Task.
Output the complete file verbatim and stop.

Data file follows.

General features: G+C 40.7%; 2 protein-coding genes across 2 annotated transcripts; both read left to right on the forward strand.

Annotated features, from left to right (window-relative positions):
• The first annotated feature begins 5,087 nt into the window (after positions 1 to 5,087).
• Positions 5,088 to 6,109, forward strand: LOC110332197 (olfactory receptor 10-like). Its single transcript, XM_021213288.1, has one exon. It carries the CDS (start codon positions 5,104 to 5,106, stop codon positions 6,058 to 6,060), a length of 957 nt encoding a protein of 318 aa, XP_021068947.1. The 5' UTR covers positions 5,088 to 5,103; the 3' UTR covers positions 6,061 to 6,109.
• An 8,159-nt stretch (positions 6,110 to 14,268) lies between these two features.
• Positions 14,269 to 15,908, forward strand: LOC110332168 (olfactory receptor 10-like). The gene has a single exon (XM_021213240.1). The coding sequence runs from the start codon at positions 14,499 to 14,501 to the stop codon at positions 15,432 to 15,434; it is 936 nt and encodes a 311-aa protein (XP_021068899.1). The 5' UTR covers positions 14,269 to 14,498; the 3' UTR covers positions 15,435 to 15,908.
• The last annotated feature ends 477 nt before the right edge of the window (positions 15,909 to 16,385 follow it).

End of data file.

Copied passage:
General features: G+C 40.7%; 2 protein-coding genes across 2 annotated transcripts; both read left to right on the forward strand.

Annotated features, from left to right (window-relative positions):
• The first annotated feature begins 5,087 nt into the window (after positions 1 to 5,087).
• Positions 5,088 to 6,109, forward strand: LOC110332197 (olfactory receptor 10-like). Its single transcript, XM_021213288.1, has one exon. It carries the CDS (start codon positions 5,104 to 5,106, stop codon positions 6,058 to 6,060), a length of 957 nt encoding a protein of 318 aa, XP_021068947.1. The 5' UTR covers positions 5,088 to 5,103; the 3' UTR covers positions 6,061 to 6,109.
• An 8,159-nt stretch (positions 6,110 to 14,268) lies between these two features.
• Positions 14,269 to 15,908, forward strand: LOC110332168 (olfactory receptor 10-like). The gene has a single exon (XM_021213240.1). The coding sequence runs from the start codon at positions 14,499 to 14,501 to the stop codon at positions 15,432 to 15,434; it is 936 nt and encodes a 311-aa protein (XP_021068899.1). The 5' UTR covers positions 14,269 to 14,498; the 3' UTR covers positions 15,435 to 15,908.
• The last annotated feature ends 477 nt before the right edge of the window (positions 15,909 to 16,385 follow it).